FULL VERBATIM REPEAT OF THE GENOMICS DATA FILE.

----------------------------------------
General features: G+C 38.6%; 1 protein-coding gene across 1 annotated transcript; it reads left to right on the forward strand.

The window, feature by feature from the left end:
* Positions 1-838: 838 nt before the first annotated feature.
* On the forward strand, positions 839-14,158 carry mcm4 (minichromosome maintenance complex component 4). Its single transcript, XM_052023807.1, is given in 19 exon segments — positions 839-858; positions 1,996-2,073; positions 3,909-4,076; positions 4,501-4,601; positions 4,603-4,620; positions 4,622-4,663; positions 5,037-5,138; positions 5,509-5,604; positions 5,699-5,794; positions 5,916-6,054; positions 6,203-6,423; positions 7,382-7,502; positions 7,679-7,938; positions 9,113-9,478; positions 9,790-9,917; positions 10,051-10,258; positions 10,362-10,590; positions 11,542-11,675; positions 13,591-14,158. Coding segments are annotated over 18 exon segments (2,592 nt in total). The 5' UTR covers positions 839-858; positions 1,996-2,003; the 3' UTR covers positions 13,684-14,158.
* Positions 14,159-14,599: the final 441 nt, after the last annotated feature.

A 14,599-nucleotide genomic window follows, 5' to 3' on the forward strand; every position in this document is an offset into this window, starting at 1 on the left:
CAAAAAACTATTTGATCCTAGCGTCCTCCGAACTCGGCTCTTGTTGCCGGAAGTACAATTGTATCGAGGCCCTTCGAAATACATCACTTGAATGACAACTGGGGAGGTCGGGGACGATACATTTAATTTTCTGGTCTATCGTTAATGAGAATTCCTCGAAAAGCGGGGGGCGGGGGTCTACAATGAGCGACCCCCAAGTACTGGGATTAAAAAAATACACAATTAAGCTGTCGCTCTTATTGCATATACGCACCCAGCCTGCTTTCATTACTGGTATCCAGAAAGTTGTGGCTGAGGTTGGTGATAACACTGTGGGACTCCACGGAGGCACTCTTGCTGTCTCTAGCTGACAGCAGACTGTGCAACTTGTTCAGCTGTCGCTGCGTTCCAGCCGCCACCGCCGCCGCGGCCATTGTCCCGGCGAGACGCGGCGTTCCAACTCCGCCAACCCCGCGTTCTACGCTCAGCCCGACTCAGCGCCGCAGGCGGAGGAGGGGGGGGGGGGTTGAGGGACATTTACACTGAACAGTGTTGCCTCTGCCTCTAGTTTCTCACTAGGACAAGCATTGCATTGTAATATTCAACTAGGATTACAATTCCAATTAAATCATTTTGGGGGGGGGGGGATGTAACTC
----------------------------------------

General features: G+C 38.6%; 1 protein-coding gene across 1 annotated transcript; it reads left to right on the forward strand.

The window, feature by feature from the left end:
* Positions 1-838: 838 nt before the first annotated feature.
* On the forward strand, positions 839-14,158 carry mcm4 (minichromosome maintenance complex component 4). Its single transcript, XM_052023807.1, is given in 19 exon segments — positions 839-858; positions 1,996-2,073; positions 3,909-4,076; positions 4,501-4,601; positions 4,603-4,620; positions 4,622-4,663; positions 5,037-5,138; positions 5,509-5,604; positions 5,699-5,794; positions 5,916-6,054; positions 6,203-6,423; positions 7,382-7,502; positions 7,679-7,938; positions 9,113-9,478; positions 9,790-9,917; positions 10,051-10,258; positions 10,362-10,590; positions 11,542-11,675; positions 13,591-14,158. Coding segments are annotated over 18 exon segments (2,592 nt in total). The 5' UTR covers positions 839-858; positions 1,996-2,003; the 3' UTR covers positions 13,684-14,158.
* Positions 14,159-14,599: the final 441 nt, after the last annotated feature.

A 14,599-nucleotide genomic window follows, 5' to 3' on the forward strand; every position in this document is an offset into this window, starting at 1 on the left:
CAAAAAACTATTTGATCCTAGCGTCCTCCGAACTCGGCTCTTGTTGCCGGAAGTACAATTGTATCGAGGCCCTTCGAAATACATCACTTGAATGACAACTGGGGAGGTCGGGGACGATACATTTAATTTTCTGGTCTATCGTTAATGAGAATTCCTCGAAAAGCGGGGGGCGGGGGTCTACAATGAGCGACCCCCAAGTACTGGGATTAAAAAAATACACAATTAAGCTGTCGCTCTTATTGCATATACGCACCCAGCCTGCTTTCATTACTGGTATCCAGAAAGTTGTGGCTGAGGTTGGTGATAACACTGTGGGACTCCACGGAGGCACTCTTGCTGTCTCTAGCTGACAGCAGACTGTGCAACTTGTTCAGCTGTCGCTGCGTTCCAGCCGCCACCGCCGCCGCGGCCATTGTCCCGGCGAGACGCGGCGTTCCAACTCCGCCAACCCCGCGTTCTACGCTCAGCCCGACTCAGCGCCGCAGGCGGAGGAGGGGGGGGGGGGTTGAGGGACATTTACACTGAACAGTGTTGCCTCTGCCTCTAGTTTCTCACTAGGACAAGCATTGCATTGTAATATTCAACTAGGATTACAATTCCAATTAAATCATTTTGGGGGGGGGGGGATGTAACTC